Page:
Prescription Drug (Part D)- selecting a plan


Prescription Drug Coverage

  Each Medicare Prescription Drug Plan has its own list of covered drugs (called a formulary).
Many Medicare drug plans place drugs into different "tiers" on their formularies. Drugs in each tier have a different cost. A drug in a lower tier will generally cost you less than a drug in a higher tier.


Your actual drug plan costs will vary depending on:

  • The drugs you use
  • The plan you choose
  • Whether you go to a pharmacy in your plan's network
  • Whether the drugs you use are on your plan's formulary  
  • Whether you get Extra Help paying your Medicare Part D costs

How to select a Prescription Drug Plan

To get the best Part D Prescription Drug Plan that works for you, your drug list should be assessed to see how each available drug plan that is offered in your residential area tiers each drug in its formulary. 

Drug plans run for a calendar year and you are locked into that plan for a full year unless you have a special circumstance such as moving out of the area or a plan notifies you that they will be no longer be available in your residential area.

Open enrollment for selecting a different drug plan runs from October 15 to December 7 each year.  New plan start dates begin January 1 of each year.  If you do not select a new plan, the one you are enrolled in continues for another year.

   (Contact Key Options for a consultation)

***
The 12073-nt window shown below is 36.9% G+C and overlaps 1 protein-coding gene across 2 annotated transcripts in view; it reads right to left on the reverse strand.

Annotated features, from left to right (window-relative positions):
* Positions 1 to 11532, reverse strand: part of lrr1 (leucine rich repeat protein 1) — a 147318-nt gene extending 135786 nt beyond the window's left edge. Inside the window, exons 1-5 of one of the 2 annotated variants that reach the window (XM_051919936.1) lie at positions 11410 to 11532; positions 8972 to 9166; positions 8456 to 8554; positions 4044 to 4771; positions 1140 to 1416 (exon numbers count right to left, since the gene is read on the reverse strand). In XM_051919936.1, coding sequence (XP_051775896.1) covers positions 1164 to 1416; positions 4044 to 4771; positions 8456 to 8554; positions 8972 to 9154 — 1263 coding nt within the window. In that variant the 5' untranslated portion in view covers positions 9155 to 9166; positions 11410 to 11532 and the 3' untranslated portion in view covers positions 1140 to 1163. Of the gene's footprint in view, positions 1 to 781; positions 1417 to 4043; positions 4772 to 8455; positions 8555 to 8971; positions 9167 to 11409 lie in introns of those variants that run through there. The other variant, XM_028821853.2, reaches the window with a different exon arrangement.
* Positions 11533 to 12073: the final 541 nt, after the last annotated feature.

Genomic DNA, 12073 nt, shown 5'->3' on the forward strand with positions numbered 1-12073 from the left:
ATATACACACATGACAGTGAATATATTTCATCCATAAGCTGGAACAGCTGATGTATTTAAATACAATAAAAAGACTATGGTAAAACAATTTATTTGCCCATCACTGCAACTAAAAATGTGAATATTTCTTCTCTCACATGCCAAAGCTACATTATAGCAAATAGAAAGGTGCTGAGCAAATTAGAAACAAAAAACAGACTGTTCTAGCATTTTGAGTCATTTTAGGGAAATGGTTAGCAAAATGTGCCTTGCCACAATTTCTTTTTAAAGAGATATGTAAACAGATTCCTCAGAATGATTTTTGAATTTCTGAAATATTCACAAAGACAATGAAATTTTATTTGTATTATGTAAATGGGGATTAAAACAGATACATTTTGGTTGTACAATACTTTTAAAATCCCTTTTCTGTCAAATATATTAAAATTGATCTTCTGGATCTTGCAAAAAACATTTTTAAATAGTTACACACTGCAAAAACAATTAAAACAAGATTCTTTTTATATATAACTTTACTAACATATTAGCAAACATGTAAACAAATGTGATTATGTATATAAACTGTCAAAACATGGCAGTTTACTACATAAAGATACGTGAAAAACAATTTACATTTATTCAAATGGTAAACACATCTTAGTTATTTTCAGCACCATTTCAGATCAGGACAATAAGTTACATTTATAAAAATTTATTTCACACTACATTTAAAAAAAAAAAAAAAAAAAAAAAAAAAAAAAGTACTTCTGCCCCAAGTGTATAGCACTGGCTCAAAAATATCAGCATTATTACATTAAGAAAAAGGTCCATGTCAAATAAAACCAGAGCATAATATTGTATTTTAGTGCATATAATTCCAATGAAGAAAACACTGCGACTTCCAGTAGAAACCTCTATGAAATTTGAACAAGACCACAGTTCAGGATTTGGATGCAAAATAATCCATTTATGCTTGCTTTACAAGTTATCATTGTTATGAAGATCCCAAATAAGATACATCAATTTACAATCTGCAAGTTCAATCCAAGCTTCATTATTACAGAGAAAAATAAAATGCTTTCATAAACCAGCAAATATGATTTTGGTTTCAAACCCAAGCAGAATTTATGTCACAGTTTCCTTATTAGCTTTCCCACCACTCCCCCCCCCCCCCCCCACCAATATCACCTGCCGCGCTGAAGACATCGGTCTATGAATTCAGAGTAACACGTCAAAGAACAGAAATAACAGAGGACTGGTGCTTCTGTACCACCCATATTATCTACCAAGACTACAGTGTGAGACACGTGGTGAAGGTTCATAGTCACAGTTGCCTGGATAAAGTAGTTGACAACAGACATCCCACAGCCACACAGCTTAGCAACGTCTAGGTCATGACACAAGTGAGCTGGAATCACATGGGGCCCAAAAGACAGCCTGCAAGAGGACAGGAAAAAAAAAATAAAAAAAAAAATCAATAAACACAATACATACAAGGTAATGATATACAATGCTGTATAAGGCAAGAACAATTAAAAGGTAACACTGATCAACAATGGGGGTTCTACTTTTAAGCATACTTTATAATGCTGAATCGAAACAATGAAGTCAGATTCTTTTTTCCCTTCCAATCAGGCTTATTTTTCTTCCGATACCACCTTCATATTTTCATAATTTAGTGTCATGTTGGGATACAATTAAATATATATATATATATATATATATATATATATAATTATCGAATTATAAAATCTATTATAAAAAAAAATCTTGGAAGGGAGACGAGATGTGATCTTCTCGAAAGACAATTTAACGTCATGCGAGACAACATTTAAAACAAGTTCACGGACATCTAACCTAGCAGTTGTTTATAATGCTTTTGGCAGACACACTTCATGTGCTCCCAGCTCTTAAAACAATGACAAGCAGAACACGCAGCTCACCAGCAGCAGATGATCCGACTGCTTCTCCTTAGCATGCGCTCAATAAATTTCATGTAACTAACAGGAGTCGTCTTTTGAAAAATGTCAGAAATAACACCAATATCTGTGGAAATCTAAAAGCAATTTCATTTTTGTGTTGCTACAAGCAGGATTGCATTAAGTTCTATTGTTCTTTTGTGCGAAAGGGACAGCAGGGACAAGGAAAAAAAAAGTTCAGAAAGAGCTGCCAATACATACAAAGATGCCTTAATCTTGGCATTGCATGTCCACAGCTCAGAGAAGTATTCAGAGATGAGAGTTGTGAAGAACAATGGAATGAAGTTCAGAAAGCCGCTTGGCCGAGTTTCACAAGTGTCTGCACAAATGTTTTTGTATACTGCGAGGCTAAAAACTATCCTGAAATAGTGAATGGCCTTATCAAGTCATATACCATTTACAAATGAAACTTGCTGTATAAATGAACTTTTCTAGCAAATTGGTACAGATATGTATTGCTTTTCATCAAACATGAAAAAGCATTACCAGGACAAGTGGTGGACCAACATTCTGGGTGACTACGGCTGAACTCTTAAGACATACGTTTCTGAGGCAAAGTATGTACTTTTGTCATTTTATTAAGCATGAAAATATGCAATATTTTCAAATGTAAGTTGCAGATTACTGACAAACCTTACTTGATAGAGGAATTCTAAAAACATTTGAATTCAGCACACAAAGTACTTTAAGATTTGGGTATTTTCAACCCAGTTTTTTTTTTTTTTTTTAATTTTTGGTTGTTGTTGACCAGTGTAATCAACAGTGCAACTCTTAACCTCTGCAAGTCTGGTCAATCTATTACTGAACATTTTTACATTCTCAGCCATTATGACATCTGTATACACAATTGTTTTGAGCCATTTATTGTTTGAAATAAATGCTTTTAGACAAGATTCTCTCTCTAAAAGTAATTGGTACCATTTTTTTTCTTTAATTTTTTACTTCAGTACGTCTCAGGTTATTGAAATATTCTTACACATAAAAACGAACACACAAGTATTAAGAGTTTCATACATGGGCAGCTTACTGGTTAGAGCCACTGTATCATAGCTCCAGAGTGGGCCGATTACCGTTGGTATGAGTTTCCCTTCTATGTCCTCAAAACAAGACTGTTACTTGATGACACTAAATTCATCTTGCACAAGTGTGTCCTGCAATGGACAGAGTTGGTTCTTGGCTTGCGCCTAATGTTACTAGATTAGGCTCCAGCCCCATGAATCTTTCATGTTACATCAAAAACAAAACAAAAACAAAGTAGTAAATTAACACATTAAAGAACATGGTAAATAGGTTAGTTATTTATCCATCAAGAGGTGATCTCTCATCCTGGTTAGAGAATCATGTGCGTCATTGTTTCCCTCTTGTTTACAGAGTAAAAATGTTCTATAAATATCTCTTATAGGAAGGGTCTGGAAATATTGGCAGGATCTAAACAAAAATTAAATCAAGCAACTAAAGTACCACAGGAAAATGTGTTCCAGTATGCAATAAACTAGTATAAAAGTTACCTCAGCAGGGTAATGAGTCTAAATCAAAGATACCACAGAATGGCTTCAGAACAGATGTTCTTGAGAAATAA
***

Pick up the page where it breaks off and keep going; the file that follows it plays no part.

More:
Financial Assistance for Prescription Drugs

 If you meet certain income and resource limits, you may qualify for Extra Help from Medicare to pay the costs of Medicare prescription drug coverage. 

In 2019, costs are no more than $3.40 for each generic/$8.50 for each brand-name covered drug.

Other people pay only a portion of their Medicare drug plan premiums and deductibles based on their income level. 

In 2018, you may qualify if you have up to $18,210 in yearly income ($24,690 for a married couple) and up to $14,100 in resources ($28,150 for a married couple).

If you don't qualify for Extra Help, your state may have programs that can help pay your prescription drug costs. Contact your Medicaid office or your State Health Insurance Assistance Program (SHIP) for more information. Remember, you can reapply for Extra Help at any time if your income and resources change.

Countable resources include:

  • Money in a checking or savings account
  • Stocks
  • Bonds

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